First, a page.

They say we are what we eat, but is it also true that we are what we say?
As I sit here pondering how to integrate all our techniques for grounding and calming, how to develop habits to overcome my tendency to panic and to face life with an attitude that results in capable, adult handling of situations rather than my usual babyish crying and tantrum throwing, I am reminded of how the English language might affect us.
Often, I am afraid.
In French, J’ai peur. Literally, that means “I have fear.”
In Spanish, Tengo miedo. Literally, “I have fear.”
How come in English I AM afraid? I AM the fear? When you HAVE something, isn’t it much easier to get rid of it? Race down the highway and toss it out the window? Bye bye fear? I have fear in my pocket, pick it out and throw it in the trash. Worst case scenario, I throw out the pants.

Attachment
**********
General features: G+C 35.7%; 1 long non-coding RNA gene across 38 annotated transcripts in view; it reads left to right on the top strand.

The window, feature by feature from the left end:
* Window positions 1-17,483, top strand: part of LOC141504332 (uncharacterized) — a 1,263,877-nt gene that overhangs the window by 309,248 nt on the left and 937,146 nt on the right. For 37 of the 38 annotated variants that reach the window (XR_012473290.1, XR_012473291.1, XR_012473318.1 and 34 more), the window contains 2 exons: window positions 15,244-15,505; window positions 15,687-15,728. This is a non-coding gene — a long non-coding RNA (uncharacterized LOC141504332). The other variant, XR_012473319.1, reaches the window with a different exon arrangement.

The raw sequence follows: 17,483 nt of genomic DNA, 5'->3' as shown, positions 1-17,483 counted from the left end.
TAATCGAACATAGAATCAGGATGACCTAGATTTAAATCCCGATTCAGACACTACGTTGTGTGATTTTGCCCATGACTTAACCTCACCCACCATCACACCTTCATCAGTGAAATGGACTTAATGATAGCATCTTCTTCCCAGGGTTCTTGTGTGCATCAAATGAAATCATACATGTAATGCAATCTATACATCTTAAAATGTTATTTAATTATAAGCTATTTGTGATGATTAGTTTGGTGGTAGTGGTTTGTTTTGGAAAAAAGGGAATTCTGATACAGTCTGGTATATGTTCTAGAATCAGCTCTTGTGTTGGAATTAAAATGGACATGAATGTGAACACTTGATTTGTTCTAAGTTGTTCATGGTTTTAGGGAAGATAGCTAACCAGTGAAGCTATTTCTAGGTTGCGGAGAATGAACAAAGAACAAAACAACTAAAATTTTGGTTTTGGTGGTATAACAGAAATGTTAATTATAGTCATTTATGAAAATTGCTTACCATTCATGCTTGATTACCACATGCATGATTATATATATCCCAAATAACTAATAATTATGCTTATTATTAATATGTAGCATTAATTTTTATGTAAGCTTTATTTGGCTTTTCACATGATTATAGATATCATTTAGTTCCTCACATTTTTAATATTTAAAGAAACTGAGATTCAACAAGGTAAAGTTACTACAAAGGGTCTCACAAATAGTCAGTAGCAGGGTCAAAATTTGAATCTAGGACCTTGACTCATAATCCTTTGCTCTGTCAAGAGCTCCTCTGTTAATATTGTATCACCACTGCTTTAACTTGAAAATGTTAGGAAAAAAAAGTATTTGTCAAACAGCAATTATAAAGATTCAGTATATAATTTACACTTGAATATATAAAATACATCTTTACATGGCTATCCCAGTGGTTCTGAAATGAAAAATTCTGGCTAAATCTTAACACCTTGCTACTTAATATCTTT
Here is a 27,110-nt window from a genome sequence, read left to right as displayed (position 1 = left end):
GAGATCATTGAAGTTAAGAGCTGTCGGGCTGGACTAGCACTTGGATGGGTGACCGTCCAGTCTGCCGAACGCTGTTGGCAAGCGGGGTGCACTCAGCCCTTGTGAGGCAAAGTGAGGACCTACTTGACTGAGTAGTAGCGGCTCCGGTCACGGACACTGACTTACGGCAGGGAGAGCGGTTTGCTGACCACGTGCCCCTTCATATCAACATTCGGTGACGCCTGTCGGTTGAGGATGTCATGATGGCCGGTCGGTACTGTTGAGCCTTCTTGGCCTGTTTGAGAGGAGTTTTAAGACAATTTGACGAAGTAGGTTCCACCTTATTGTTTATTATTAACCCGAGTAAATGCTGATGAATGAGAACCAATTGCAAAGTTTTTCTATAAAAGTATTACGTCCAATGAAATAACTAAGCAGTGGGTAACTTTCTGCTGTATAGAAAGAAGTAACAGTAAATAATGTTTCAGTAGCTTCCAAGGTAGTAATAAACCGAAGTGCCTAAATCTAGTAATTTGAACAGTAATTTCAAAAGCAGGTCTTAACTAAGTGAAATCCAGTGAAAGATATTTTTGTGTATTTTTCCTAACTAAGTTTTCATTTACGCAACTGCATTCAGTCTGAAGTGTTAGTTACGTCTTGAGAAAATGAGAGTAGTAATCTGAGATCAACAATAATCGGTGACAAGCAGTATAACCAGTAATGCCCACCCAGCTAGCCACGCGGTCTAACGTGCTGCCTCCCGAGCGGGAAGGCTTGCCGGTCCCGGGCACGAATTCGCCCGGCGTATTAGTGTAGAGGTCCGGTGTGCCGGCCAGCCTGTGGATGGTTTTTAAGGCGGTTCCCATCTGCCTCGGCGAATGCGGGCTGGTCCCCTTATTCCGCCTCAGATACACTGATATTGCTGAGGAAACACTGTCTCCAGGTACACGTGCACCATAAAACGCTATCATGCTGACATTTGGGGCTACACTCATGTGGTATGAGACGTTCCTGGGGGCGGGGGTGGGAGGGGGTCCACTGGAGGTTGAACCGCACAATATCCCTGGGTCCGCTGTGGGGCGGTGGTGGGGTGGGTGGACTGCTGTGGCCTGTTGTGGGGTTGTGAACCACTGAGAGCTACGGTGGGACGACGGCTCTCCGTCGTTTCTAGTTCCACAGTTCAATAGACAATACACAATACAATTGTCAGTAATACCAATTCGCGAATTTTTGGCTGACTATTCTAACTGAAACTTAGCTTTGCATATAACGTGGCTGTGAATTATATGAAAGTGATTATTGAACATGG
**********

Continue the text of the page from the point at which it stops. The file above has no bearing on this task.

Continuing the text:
I AM afraid. That’s part of my being. That’s essential to my existence. I AM Elena, I AM a Mama, I AM afraid.
I can say, I FEEL afraid or I EXPERIENCE fear, I suppose. But that is not my go-to expression. No, I AM hungry, tired, overwhelmed, sad. Okay, none of those things right this minute, but I just mean when I feel something, I AM it.
At least in Spanish, they may say “I am sad,” but they have two forms of the verb “to be,” one indicates a temporary state, one is a permanent state of being. Guess which one is used for emotions? They give themselves a way out! Do we?
Does our use of verbs have any psychological effect, or AM I just trippin’?